Horses

Thoroughbred racing fatality rate declines 14 percent in 2015

Liam's Map with Javier Castellano up (3), passed the grandstand after winning the seventh race, the Las Vegas Breeder's Cup Dirt Mile during the 2015 Breeder's Cup at Keeneland Race Course in Lexington, Ky., on Oct. 30, 2015. Liam's Map with Javier Castellano up won the race.
Liam's Map with Javier Castellano up (3), passed the grandstand after winning the seventh race, the Las Vegas Breeder's Cup Dirt Mile during the 2015 Breeder's Cup at Keeneland Race Course in Lexington, Ky., on Oct. 30, 2015. Liam's Map with Javier Castellano up won the race. palcala@herald-leader.com

An analysis of data from the Equine Injury Database, comparing 2015 statistics with figures from 2014, has shown a 14 percent decrease in the frequency of fatal injury in Thoroughbred races, The Jockey Club announced Tuesday.

Across all surfaces, ages, and distances, the fatality rate dropped from 1.89 per 1,000 starts in 2014 to 1.62 per 1,000 starts in 2015. The overall fatality rate of 1.62 per 1,000 starts is the lowest since the Equine Injury Database started publishing annual statistics in 2009.

The statistics are based on injuries that resulted in fatalities within 72 hours from the date of the race.

Dr. Tim Parkin, a veterinarian and epidemiologist from the University of Glasgow, who serves as a consultant on the Equine Injury Database, again performed the analysis.

“We’ve seen a significant decrease in the number of fatalities and that is certainly very encouraging,” Parkin said. “We will continue to examine data and look for trends, but the wide-ranging safety initiatives embraced by tracks, horsemen, and regulators in recent years have very likely played a role in the reduction of injuries and fatalities.”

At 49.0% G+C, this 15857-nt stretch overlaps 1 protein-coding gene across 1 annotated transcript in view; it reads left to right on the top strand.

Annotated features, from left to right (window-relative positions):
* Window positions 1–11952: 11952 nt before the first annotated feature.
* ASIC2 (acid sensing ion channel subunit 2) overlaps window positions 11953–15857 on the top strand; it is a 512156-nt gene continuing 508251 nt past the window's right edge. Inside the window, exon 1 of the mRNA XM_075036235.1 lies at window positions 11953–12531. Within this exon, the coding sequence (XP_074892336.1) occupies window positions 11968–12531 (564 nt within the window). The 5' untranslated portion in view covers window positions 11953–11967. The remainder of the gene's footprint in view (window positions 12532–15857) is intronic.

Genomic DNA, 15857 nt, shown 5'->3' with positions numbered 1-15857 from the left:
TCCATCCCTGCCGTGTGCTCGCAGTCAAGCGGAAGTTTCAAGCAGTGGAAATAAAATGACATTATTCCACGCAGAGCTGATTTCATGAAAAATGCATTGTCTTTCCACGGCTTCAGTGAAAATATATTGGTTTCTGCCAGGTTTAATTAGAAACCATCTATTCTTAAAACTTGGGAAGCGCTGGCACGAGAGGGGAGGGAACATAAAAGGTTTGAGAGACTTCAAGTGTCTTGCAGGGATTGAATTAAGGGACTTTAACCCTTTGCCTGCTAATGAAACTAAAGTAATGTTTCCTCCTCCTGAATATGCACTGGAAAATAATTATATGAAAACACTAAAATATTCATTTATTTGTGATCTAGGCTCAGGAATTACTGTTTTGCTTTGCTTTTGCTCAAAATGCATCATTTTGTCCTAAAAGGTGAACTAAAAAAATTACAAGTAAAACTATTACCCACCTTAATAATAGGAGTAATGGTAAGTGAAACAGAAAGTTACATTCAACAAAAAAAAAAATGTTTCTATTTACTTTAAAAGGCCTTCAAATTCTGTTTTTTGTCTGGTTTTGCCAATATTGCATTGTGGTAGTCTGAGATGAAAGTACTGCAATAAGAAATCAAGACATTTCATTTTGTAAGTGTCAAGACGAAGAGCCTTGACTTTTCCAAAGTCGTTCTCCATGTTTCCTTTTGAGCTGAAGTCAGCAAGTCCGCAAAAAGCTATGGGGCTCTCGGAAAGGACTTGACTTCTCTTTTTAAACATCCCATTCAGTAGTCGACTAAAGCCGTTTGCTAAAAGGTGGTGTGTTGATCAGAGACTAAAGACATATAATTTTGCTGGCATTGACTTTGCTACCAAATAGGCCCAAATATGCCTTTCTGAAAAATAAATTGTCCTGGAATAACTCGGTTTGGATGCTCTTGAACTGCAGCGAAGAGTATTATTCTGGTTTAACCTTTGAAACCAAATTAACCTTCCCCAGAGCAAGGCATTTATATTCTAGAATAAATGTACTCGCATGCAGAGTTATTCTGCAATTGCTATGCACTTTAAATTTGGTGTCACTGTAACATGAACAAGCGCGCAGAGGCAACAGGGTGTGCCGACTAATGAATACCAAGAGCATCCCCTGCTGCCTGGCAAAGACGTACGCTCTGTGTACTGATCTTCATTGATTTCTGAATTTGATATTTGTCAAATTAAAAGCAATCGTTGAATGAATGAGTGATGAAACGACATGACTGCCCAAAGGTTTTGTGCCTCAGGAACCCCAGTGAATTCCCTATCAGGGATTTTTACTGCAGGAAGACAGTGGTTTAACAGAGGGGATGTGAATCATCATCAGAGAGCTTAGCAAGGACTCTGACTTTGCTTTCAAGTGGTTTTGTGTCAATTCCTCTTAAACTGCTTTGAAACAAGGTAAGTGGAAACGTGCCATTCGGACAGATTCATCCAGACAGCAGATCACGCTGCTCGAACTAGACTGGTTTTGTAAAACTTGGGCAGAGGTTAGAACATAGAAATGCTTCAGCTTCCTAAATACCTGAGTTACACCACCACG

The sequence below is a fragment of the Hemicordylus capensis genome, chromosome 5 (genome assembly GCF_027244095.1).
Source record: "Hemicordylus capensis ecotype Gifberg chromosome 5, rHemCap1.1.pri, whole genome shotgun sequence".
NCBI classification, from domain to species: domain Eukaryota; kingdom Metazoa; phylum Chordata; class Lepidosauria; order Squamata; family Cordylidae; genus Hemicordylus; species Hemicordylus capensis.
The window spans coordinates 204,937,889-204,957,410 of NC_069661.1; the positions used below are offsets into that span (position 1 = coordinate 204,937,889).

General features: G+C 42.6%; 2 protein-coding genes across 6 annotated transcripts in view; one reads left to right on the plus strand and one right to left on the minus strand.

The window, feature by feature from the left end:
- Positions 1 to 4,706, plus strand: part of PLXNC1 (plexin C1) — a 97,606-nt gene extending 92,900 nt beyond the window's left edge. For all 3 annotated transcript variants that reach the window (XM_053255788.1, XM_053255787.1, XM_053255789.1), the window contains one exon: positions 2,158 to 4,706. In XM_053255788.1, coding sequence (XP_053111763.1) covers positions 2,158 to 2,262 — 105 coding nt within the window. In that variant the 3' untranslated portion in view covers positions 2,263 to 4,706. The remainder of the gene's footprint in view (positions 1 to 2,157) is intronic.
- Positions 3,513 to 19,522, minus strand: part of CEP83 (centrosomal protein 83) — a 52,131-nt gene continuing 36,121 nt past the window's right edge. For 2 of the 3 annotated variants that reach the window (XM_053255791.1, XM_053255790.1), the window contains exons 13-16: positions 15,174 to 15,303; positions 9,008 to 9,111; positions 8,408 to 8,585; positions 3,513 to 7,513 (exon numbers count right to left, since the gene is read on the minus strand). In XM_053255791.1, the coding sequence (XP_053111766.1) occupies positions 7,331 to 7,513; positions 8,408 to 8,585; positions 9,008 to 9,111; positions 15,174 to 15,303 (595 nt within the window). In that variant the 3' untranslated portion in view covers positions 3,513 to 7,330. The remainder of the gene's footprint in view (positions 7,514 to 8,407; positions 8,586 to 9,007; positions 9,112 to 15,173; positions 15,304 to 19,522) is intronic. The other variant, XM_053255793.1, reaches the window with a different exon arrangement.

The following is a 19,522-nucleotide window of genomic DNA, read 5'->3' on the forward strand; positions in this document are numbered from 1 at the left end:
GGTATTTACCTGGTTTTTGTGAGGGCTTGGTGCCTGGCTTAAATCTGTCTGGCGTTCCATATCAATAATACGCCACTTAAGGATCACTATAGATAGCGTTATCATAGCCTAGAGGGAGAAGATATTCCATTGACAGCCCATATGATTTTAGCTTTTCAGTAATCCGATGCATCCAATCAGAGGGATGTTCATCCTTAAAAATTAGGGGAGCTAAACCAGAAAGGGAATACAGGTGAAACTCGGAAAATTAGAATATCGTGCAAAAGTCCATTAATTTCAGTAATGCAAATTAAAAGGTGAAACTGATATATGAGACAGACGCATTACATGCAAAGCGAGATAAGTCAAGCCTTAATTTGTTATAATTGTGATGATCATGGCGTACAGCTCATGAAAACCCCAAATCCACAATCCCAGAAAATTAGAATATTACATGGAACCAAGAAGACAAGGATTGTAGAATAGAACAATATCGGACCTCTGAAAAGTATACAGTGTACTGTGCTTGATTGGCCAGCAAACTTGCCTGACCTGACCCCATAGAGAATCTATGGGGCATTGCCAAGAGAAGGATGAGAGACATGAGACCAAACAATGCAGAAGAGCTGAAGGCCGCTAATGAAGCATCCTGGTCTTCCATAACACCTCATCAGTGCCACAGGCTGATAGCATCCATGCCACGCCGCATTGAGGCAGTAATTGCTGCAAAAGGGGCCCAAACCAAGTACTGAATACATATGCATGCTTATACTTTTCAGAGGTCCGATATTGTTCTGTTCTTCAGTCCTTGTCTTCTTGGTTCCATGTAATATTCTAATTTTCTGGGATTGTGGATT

Churchill Downs in Louisville, Ellis Park in Henderson, Keeneland in Lexington, Kentucky Downs in Franklin and Turfway Park in Florence are participating racetracks in the Equine Injury Database.

The Equine Injury Database, conceived at the Grayson-Jockey Club Research Foundation’s first Welfare and Safety of the Racehorse Summit in 2006, was launched by The Jockey Club in July 2008 and seeks to identify the frequencies, types and outcomes of racing injuries using a standardized format that generates valid statistics, identifies markers for horses at increased risk of injury, and serves as a data source for research directed at improving safety and preventing injuries.

On turf surfaces, there were 1.22 fatalities per 1,000 starts in 2015, compared to 1.75 in 2014. Racing over dirt surfaces dropped under 2.00 per 1,000 starts for the first time, going from 2.02 to 1.78, while racing on synthetic surfaces had 1.18 fatalities per 1,000 starts in 2015, compared to 1.20 in 2014.

With a steady decline in the foal crop and widespread reduction in racing days across the nation, the total number of starts analyzed in the Equine Injury Database dropped from 395,897 in 2009 to 299,121 in 2015.

“When we first started collecting data ... we realized that the more data we obtained and analyzed, the more we would learn,” said Dr. Mary Scollay, the equine medical director for the Kentucky Horse Racing Commission and a consultant to the EID. “These improving fatality rates are clear evidence that we can move the needle and that the efforts of so many are truly bearing fruit.”

An analysis of 2015 race distance statistics shows that shorter races (less than 6 furlongs) were again associated with higher injury rates versus middle distance races (6-8 furlongs) and long races (more than 8 furlongs). This has been consistent each year over the seven-year span.

Two-year-olds continued the trend of having the lowest rate of catastrophic injuries while 3-year-olds had a lower rate of catastrophic injuries than horses 4 years old and older. From the period of 2009-2015 2-year-olds saw 1.38 fatalities per 1,000 starts compared to 1.85 for 3-year-olds and 1.95 for older horses.

Alicia Wincze Hughes: 859-231-1676, @horseracinghl

An analysis of 2015 race distance statistics shows that shorter races (less than 6 furlongs) were again associated with higher injury rates versus middle distance races (6-8 furlongs) and long races (more than 8 furlongs).

  Comments